Sometimes truth is stranger than fiction, as news today from AT&T about connected cows illustrates. In a development reminiscent of the 1960s sci-fi movie “Fantastic Voyage,” AT&T has inked a deal to provide wireless connectivity for smaXtec, developer of sensors that are swallowed by cows and remain in the first of cows’ multiple stomachs to provide biometric readings aimed at making dairy farms more efficient.
smaXtec is a European company that already has deployed its technology in Europe. The smaXtec system gathers and analyzes data from the sensors and alerts farmers to potential issues such as sick cows or cows that are ready to give birth. The goal is for farmers to receive this information more quickly than they would otherwise.
As an AT&T press release about the smaXtec deal explains, feed and medicine are some of the biggest costs for dairy farmers.
“Saving even 1% on feeding the herd can make a farmer’s business more sustainable, while an early warning signal of potential ill health allows for medical intervention and can help avoid the use of costly antibiotics to treat a sick animal,” AT&T said in the press release about the new connected cow offering. “Farmers try to limit the use of antibiotics as prescribing them means the cow must be removed from the production process, and then certified as safe by a vet before it can be introduced back into the herd.”
AT&T will provide LTE backhaul connectivity to a smaXtec base station/gateway via AT&T Global SIM and AT&T Global IoT connectivity, an AT&T spokesperson said in an email to Telecompetitor in response to questions from us. The gateway will communicate with the sensors via LoRaWAN technology known as Wirnet iStation from another European company, Kerlink.
From the gateway, data gathered from the sensors is sent to the farmer’s chosen cloud provider, where a smaXtec connected cow application resides, AT&T said. Farmers communicate use their regular PC, tablet or smartphone to use a smaXtec app.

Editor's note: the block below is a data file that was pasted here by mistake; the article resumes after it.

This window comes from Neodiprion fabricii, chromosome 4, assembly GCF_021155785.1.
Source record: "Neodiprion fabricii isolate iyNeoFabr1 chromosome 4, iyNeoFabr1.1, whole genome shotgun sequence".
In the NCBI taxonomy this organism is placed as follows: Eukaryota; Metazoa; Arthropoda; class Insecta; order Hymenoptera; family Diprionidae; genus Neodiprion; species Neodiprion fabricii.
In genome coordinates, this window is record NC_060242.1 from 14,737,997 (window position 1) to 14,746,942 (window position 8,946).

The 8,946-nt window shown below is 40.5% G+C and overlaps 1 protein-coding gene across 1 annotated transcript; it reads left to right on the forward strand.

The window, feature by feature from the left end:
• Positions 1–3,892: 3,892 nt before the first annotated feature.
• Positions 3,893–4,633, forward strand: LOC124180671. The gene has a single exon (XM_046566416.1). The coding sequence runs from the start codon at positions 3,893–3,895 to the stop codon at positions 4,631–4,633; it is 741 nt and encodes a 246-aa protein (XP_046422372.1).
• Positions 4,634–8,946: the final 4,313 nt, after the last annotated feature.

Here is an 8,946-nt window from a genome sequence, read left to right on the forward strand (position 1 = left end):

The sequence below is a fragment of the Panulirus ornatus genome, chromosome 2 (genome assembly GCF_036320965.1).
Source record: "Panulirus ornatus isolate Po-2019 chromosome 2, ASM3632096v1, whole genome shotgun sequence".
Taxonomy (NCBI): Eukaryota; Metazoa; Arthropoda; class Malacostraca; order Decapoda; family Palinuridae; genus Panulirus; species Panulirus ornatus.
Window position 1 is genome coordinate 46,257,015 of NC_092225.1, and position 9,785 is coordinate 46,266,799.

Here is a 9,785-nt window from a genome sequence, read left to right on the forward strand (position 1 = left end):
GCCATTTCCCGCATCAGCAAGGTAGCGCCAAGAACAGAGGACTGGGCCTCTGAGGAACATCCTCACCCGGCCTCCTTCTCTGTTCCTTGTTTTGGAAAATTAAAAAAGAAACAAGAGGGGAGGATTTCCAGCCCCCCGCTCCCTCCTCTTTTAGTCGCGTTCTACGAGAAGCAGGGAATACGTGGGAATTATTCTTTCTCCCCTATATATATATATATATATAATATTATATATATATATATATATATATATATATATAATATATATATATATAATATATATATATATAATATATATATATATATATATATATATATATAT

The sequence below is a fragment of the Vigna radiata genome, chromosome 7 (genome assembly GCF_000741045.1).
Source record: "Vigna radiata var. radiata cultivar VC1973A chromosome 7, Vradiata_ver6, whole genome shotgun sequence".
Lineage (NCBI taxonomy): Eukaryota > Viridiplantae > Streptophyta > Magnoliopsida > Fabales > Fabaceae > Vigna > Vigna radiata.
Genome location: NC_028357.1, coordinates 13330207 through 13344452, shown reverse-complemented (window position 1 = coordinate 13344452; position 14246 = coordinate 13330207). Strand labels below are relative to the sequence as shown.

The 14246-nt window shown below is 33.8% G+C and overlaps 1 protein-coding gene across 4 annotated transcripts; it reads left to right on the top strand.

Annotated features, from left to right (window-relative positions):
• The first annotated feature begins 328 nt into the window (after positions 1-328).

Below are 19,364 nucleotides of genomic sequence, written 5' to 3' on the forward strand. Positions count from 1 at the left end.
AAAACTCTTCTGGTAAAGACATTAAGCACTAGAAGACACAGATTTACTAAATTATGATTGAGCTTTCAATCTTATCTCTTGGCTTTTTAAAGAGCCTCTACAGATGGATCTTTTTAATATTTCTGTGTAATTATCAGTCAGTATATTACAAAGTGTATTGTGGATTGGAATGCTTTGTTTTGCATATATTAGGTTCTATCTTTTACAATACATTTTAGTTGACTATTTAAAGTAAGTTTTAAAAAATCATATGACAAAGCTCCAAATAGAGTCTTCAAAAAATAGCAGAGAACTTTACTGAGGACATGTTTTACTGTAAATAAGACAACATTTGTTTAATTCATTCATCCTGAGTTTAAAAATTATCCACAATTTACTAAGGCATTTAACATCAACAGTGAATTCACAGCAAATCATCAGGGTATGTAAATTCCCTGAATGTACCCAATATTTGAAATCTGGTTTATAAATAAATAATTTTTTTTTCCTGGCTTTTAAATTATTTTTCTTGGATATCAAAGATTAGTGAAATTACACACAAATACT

Asked whether some farmers might not have connectivity to AT&T’s LTE network, the spokesperson noted that the company’s network has “outstanding coverage and performance” in the U.S. but in the unlikely event of poor coverage, AT&T provides various options to enhance LTE coverage at the farmhouse.
“Outside the U.S. the AT&T Global SIM can roam on over 500 networks in over 200 countries worldwide,” the spokesperson said. “In most countries, AT&T has multiple roaming partners, which enhances the coverage for the smaXtec LTE gateway . . . and even adds a sort of redundancy. If a local roaming partner network fails, the AT&T Global SIM in the gateway . . . will automatically switch to another available roaming partner network and connectivity will be restored.”
Supplying equipment and connectivity to support smart dairy farming is a fast-growing business. And sensors swallowed by cows are not the only smart dairy farm application that rivals what science fiction writers dream up. Another connected cow application involves facial recognition for the cows.